Zombos Says: Good
When Price's performances failed as touching works of naturalistic brilliance, they usually succeeded as thrilling romps of stylish theatricality. As a result, almost any Price performance is worth watching--for one reason or another. (Mark Clark in Smirk, Sneer and Scream: Great Acting in Horror Cinema)
Crypt of Horror's DVD offering of 1954's Columbia Pictures' 3-D The Mad Magician is quite the trick indeed. It fooled me into thinking I was going to have a wonderful evening of murder done with panache, prefixed by that delightful glare of homicidal haughtiness, so patently and masterfully executed by Vincent Price in many of his films. Instead, the DVD's murderously shoddy performance got in the way; enough to make me as mad as Gallico the Great.
The DVD case cover blurb "Homicidal Maniac weilds Buzz Saw horror against beautiful young women!" is quite foreboding to begin with. It's not bad enough horror fans must constantly battle a public and familial image of being either illiterate ignoramuses or pimply, basement-dwelling, punk-rocking misfits lusting after beautiful young women (Goth babes especially), but misspelling a simple word like "wield" instead of the more complex word like "homicidal" doesn't help our case at all now does it? And which homicidal maniac wielding a buzz saw against beautiful young women are we referring to? There's certainly no one in this 1954 period movie that fits that description.
Following on the heels of Warner Brothers' successful 3-D House of Wax in 1953, Price once again dons a vengeful smock, this time playing an inventor of magic tricks and stage illusions who dreams of performing his creations in front of the footlights. On the night of his successful debut performance, performing as Gallico the Great, he's stopped by his unscrupulous employer who holds an ironclad contract not even Lucifer himself could get out of.
Just as Gallico was stopped from performing his magic, I was stopped, repeatedly, by Crypt of Horror's DVD-R cheapie disc duplication process as it brazenly jumped scenes and unexpectedly paused, taunting me to the brink of homicidal ideation. I was ready to lose my head, but Gallico the Great beat me to it.
Turning slightly daffy, he gives his soon-to-be-former gloating employer, Ormond, a really close look at his buzz saw illusion in action. That horrific scene, with Price's demonic glaring and vibrant voice spewing invectives, and the whirring blade swinging closer to finally slice off Ormond's head--conveniently done out of sight to avoid those messy 1954 censorship issues--is still frightfully effective. But there's no blood! Not one drip nor spray nor streak. If remade today there would be buckets of blood flying in all directions, along with bits and pieces of tracheal innards. Yet due to Price's theatrics, and the tightly framed action, it's still a highlight in an otherwise disappointing directorial effort by The Lodger director, John Brahm.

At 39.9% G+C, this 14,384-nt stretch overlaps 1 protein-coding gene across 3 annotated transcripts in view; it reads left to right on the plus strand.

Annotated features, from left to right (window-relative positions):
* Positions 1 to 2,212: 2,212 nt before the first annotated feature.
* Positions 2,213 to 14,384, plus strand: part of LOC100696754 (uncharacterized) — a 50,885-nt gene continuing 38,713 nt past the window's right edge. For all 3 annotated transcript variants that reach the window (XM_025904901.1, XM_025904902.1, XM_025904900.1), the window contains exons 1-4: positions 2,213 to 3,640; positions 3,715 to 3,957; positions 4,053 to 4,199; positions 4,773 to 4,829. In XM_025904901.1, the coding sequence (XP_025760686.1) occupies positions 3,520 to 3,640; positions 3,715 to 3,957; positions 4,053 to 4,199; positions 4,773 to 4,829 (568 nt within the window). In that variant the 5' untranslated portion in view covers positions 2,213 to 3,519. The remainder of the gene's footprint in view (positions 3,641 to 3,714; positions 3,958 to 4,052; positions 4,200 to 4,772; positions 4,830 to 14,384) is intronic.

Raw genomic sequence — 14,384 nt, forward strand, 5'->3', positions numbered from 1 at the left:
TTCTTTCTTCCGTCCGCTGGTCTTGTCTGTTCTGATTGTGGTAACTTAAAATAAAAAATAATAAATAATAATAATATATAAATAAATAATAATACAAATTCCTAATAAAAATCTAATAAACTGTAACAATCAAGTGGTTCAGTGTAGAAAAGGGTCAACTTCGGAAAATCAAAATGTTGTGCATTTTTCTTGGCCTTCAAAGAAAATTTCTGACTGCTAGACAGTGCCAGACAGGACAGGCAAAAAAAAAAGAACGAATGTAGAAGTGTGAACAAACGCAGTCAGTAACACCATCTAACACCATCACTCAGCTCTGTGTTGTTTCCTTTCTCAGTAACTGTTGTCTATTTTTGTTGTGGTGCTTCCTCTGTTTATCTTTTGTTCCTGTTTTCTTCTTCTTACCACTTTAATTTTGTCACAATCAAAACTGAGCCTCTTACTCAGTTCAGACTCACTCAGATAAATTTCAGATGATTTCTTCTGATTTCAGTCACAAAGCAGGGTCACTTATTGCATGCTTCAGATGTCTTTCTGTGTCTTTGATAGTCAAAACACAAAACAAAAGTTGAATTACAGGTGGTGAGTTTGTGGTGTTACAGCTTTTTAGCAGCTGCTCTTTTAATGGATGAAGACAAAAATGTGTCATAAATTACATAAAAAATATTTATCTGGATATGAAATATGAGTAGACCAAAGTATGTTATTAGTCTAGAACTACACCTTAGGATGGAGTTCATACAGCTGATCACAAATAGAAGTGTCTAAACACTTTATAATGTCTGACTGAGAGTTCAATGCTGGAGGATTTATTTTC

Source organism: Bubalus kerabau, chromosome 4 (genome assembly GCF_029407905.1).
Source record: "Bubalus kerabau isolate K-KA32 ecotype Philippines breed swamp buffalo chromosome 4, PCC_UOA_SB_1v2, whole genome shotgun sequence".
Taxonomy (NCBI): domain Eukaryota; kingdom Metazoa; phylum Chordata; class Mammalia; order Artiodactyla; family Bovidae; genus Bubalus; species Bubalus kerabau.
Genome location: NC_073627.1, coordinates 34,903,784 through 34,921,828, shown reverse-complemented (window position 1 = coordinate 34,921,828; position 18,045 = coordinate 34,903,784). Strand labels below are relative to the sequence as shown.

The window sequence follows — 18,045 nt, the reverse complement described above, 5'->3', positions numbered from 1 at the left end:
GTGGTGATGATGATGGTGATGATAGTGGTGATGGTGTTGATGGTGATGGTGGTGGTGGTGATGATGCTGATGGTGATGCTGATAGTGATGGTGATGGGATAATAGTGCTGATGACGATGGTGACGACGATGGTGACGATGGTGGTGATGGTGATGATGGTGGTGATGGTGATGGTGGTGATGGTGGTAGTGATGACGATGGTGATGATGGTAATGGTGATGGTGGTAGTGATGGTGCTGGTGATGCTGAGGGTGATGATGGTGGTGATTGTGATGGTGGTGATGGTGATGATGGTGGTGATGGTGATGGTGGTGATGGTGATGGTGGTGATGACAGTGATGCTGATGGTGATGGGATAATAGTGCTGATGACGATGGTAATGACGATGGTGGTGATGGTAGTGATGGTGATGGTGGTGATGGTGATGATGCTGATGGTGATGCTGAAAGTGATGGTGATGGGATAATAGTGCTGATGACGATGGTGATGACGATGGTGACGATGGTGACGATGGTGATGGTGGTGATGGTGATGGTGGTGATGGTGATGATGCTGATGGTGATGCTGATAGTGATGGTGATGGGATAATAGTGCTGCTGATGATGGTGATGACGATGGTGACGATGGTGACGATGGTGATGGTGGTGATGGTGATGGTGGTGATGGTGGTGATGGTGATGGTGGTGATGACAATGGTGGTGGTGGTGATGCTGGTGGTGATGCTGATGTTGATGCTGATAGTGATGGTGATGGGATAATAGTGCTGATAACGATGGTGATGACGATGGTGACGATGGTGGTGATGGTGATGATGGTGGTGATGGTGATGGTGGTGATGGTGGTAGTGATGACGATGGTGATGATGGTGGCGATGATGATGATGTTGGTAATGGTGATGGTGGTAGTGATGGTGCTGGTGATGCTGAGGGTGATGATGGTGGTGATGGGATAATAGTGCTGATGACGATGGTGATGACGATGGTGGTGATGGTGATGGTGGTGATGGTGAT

Not being a mentalist, Gallico the Great Klutz promptly loses his severed head when he places it in a leather bag that matches the one his comely stage assistant (Mary Murphy) is carrying. Off she goes to dinner--I wonder what she was carrying before she switched bags because she doesn't seem to mind the extra weight--and Gallico frantically runs after her to get it back. Not being an assistant to a mentalist either, when he catches up with her he finds she's gone and forgotten the bloody thing in a hansom cab. But not to worry: the cabby played good samaritan and turned it in to the local constabulary. This ghoulishly humorous interlude, made memorable by Price's naturally subtle comedic instincts, ends well for him, though his odd behavior running down the bag piques the interest of his assistant's detective boyfriend (Patrick O'Neal).
Inexplicably, Gallico pretends to be Ormond, and donning a mask and changing his voice, he rents a room from the local nosy mystery writer. No sooner can you say "sinister Sam Spade snookers six slithering snakes," Ormond's wife and Gallico's ex-wife are invited in for tea by the meddling mystery writer who recognizes her new boarder from a newspaper photo. Ormond's wife (Eva Gabor) surprises Gallico thinking he's Ormond. Not having the buzz saw handy, he has to rely on good old-fashioned strangulation to let her know how much he doesn't like her anymore.
So far, she's the only beautiful young woman he kills, and he didn't even use a buzz saw. His next victim is definitely not a beautiful young woman: he gets even with the conniving Rinaldi (Kronos' John Emery), a rival magician. The climactic scene with the cremation illusion jumped past the point of my patience after repeatedly going through Crypt's Disc of Horror torture test, but it's a sizzling climax when seen in its entirety.
The illusions in the film, including the buzz saw, the cremation, and the water fountains, are based on noted stage illusions made famous by such magicians as Horace Goldin and Harry Blackstone Sr.--though Ricciardi threw in the innards and blood for the buzz saw, and the Great Rameses performed a version of the cremation illusion. One illusion in the film done with mirrors reveals the secret. Perhaps done in 3-D it wasn't noticeable.
The bug-eyed music is distinctly 1950s terror in flavor, and adds to the overall mood of the film, especially in tandem with Price's sinister stare. Introducing the movie is Lon Midnight and his equally odd friends. Lon's cheesy horror hosting shenanigans, which didn't suffer from the dubious duping process, were in keeping with the movie's theme and are fun to watch.